There is an ancient gag that if you don’t like the weather in Scotland you just need to wait half an hour and something else will come along.
It’s a bit of an exaggeration - sometime you’ll have to wait a whole 45 minutes - but it’s definitely true that the weather can switch from glorious sun to skin-peeling hail in a matter of minutes. That makes it a tricky place to choose the right clothes but the ideal location to see if all-season tyres are the cure-all their makers claim.
Recent years have seen a spike in interest in winter tyres and the proven benefits in grip and control they bring in cold, slippy and snowy weather.
However, winter tyres operate best at below 7 degrees and not only does their performance suffer when the weather improves but they wear out quicker. This means they’re not always at their best during the UK’s wildly varying winter weather. There’s also the time and money needed to swap them for regular tyres as conditions improve in spring.
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As an alternative, many tyre makers are now promoting all-season tyres which claim to balance the benefits of a winter tyre with the all-round abilities of a regular fair weather one - ideal in our ever-changing climate.
To see if you really can have the best of both worlds, we spent a few weeks putting the new Goodyear Vector 4Seasons Gen-3 through its paces in a typically varied winter. Predictably, this is the third generation of Goodyear’s all-season tyre, with improved structure to aid dry braking (a claimed five per cent improvement) and changes to the tread to offer better performance in wet and snowy conditions.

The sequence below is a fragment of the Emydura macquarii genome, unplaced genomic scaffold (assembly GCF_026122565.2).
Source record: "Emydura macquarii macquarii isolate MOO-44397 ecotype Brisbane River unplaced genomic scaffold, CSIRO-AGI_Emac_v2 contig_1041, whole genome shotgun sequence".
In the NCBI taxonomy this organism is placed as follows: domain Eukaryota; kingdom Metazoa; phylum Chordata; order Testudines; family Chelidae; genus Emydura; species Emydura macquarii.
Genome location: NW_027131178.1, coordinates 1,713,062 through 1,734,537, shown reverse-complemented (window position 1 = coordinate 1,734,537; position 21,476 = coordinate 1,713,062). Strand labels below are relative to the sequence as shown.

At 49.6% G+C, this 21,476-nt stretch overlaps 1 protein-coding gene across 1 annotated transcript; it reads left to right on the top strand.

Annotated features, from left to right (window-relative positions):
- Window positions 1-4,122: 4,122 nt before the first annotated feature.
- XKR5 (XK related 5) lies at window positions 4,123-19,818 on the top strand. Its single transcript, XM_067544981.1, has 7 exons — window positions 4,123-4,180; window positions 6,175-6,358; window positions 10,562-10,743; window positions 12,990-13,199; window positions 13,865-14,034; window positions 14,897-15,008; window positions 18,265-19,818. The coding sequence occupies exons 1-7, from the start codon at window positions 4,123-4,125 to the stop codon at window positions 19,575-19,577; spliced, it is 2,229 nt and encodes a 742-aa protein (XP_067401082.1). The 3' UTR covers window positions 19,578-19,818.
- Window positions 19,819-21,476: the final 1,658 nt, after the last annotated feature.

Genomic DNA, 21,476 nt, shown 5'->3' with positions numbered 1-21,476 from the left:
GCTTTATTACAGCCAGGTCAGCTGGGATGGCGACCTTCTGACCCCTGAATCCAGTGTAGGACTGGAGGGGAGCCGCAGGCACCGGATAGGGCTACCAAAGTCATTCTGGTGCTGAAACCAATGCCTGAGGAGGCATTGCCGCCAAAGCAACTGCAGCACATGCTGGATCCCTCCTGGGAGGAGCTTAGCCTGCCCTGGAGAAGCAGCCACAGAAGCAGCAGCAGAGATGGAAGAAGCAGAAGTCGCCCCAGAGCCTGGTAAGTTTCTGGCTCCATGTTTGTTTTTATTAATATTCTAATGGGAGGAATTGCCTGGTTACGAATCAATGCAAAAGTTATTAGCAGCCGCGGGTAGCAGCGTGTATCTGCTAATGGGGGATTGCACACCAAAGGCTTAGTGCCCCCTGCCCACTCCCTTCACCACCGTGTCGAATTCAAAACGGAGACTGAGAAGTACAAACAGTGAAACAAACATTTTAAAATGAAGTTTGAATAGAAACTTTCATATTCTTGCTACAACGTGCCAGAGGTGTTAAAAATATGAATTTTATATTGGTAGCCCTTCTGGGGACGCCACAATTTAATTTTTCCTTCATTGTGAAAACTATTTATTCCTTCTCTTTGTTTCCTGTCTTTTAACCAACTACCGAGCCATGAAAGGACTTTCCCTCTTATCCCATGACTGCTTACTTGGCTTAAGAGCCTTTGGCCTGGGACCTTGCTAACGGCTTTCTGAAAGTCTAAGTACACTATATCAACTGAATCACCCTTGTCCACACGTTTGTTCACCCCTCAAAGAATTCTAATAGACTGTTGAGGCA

Goodyear says that the new tread design with more sipes - the narrow gaps that “bite” the snow - creates a five per cent improvement in handling on snow compared with the previous generation.
I didn’t have the facilities to test this claim accurately but the weather played ball and after a decent snow fall the Vector 4Seasons proved adept at tackling snowy rural roads. Compared with the winter tyres fitted to our family car, the Goodyears offered a similar amount of grip on freshly fallen snow, biting well and responding to steering inputs predictably for a feeling of security that summer tyres can’t match. They also coped well and consistently with a constantly changing surface where snow gave way to deep slush, puddles and patches of cold, clear Tarmac. And as the snow melt turned to standing water, the tyres’ deep, wide tread did a good job of negating aquaplaning.
Like the joke says, you can’t expect the weather to stay the same for long and before the snow, we’d “enjoyed” several dry days where the temperature yo-yoed from a pleasant 10 degrees to hovering just about freezing. This at least allowed us to test the tyre in more temperate conditions as well as the cold and dry settings below 7 degrees that winter tyres are designed to handle.
Here again the watchword was consistency. We didn’t put the tyres to the extremes of testing that the makers do but in everyday real-world use at higher temperatures it was hard to determine much difference between the Vector 4Seasons and regular summer tyres. Handling on true winter tyres feels a little vague in warmer conditions, but the Goodyears maintained decent feel and grip in “warm” and dry conditions, which continued as the mercury plummeted into winter tyres' sub-7-degrees sweet spot.
The idea of an all-season tyre is to be an acceptable compromise between the specific strengths of summer and winter tyres. You sacrifice a little of the dry weather grip and braking of a summer compound and the most extreme abilities of a winter tyre for the convenience of not having to change your tyres twice a year. But the latest Vector 4Seasons show that this isn’t much of a compromise, with strong performance in warmer and drier conditions and confidence-inspiring abilities when the weather turns cold and wet.